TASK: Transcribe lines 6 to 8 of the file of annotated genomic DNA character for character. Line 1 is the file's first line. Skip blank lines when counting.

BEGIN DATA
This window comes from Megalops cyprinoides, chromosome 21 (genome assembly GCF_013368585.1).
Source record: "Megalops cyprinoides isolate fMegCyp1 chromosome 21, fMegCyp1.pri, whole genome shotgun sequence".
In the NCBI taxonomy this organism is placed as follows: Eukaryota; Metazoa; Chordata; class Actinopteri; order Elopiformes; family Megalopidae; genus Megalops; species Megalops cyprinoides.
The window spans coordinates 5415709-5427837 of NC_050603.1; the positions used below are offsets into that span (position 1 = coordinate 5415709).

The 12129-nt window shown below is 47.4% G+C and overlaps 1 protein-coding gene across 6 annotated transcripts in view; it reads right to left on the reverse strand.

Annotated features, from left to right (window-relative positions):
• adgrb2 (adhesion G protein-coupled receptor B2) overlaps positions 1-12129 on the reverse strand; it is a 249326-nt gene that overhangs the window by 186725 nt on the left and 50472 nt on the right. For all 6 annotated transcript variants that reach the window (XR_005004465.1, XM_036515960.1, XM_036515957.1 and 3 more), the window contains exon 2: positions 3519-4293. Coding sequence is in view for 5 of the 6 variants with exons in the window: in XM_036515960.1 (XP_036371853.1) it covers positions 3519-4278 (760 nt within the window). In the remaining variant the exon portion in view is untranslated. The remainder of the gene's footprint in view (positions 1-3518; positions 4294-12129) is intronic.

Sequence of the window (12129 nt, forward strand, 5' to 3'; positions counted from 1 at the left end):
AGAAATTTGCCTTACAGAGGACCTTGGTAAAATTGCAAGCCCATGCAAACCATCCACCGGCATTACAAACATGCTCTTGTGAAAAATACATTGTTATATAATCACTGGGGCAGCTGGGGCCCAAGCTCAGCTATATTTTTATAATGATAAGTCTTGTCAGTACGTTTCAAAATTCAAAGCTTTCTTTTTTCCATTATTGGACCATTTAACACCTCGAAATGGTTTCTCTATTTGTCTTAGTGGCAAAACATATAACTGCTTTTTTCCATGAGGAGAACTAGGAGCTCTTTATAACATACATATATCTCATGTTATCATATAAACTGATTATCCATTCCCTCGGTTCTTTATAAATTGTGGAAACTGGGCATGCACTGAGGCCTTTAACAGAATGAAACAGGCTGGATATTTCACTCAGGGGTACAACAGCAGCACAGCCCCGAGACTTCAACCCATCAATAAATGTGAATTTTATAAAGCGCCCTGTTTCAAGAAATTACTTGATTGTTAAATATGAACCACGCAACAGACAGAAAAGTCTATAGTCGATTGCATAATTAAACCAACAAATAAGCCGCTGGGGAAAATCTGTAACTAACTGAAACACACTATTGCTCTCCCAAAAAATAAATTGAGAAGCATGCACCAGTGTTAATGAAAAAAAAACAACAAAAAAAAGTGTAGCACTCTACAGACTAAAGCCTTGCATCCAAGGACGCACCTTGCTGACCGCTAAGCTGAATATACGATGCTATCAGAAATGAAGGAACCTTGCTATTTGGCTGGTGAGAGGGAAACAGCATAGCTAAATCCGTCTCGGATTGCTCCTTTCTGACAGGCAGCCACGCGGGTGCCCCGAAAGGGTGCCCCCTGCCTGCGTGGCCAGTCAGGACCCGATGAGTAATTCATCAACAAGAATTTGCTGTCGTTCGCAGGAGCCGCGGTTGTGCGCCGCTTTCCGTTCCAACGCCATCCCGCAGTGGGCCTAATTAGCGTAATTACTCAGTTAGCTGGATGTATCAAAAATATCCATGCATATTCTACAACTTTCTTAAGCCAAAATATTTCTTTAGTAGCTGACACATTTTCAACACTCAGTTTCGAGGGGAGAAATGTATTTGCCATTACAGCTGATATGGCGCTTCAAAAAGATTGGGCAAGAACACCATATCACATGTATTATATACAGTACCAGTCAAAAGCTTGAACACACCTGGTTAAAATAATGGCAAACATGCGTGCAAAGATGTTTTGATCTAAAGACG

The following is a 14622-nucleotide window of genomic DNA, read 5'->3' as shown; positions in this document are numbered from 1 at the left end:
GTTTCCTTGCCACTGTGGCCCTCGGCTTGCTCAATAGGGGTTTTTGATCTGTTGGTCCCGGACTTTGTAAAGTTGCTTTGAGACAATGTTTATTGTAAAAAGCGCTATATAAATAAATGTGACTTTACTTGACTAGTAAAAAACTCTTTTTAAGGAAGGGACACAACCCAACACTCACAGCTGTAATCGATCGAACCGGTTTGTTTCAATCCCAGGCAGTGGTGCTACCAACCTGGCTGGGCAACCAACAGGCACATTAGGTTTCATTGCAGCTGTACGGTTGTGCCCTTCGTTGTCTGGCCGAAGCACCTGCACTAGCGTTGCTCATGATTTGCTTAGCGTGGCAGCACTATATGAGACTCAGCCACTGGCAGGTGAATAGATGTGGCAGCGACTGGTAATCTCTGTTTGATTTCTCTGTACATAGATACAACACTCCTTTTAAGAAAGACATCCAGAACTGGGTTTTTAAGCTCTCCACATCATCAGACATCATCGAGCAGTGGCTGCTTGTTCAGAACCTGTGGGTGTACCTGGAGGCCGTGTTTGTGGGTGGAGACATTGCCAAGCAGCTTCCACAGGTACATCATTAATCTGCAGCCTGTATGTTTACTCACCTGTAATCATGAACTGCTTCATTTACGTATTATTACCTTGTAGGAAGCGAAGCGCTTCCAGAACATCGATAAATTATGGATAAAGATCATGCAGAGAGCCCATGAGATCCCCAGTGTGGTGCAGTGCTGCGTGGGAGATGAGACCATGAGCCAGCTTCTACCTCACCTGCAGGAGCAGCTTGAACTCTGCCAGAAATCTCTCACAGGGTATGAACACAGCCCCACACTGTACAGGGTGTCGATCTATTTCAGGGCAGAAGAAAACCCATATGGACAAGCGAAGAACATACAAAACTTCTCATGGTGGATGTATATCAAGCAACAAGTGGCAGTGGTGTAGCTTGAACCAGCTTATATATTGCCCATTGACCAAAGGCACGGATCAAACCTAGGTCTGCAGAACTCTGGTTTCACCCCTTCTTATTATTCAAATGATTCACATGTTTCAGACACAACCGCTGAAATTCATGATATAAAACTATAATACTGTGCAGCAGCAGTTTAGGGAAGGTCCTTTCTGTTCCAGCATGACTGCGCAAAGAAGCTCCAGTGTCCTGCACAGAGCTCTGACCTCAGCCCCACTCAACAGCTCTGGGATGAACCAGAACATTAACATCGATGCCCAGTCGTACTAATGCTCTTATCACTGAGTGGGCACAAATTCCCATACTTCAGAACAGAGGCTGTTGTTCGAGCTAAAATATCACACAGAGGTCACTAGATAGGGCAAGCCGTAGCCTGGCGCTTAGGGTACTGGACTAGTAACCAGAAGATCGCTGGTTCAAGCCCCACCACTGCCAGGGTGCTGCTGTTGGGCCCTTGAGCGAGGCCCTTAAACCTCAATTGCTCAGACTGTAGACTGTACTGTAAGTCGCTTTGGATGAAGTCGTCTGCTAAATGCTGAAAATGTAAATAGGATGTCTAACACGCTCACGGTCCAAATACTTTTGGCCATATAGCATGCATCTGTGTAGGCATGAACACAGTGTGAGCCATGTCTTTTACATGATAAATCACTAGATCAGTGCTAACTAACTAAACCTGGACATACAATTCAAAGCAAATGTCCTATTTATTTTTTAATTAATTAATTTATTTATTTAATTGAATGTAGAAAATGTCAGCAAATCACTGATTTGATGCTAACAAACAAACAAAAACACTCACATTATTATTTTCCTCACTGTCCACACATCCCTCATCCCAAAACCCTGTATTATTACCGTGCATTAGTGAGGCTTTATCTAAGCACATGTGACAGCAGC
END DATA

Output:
Annotated features, from left to right (window-relative positions):
• adgrb2 (adhesion G protein-coupled receptor B2) overlaps positions 1-12129 on the reverse strand; it is a 249326-nt gene that overhangs the window by 186725 nt on the left and 50472 nt on the right. For all 6 annotated transcript variants that reach the window (XR_005004465.1, XM_036515960.1, XM_036515957.1 and 3 more), the window contains exon 2: positions 3519-4293. Coding sequence is in view for 5 of the 6 variants with exons in the window: in XM_036515960.1 (XP_036371853.1) it covers positions 3519-4278 (760 nt within the window). In the remaining variant the exon portion in view is untranslated. The remainder of the gene's footprint in view (positions 1-3518; positions 4294-12129) is intronic.

Sequence of the window (12129 nt, forward strand, 5' to 3'; positions counted from 1 at the left end):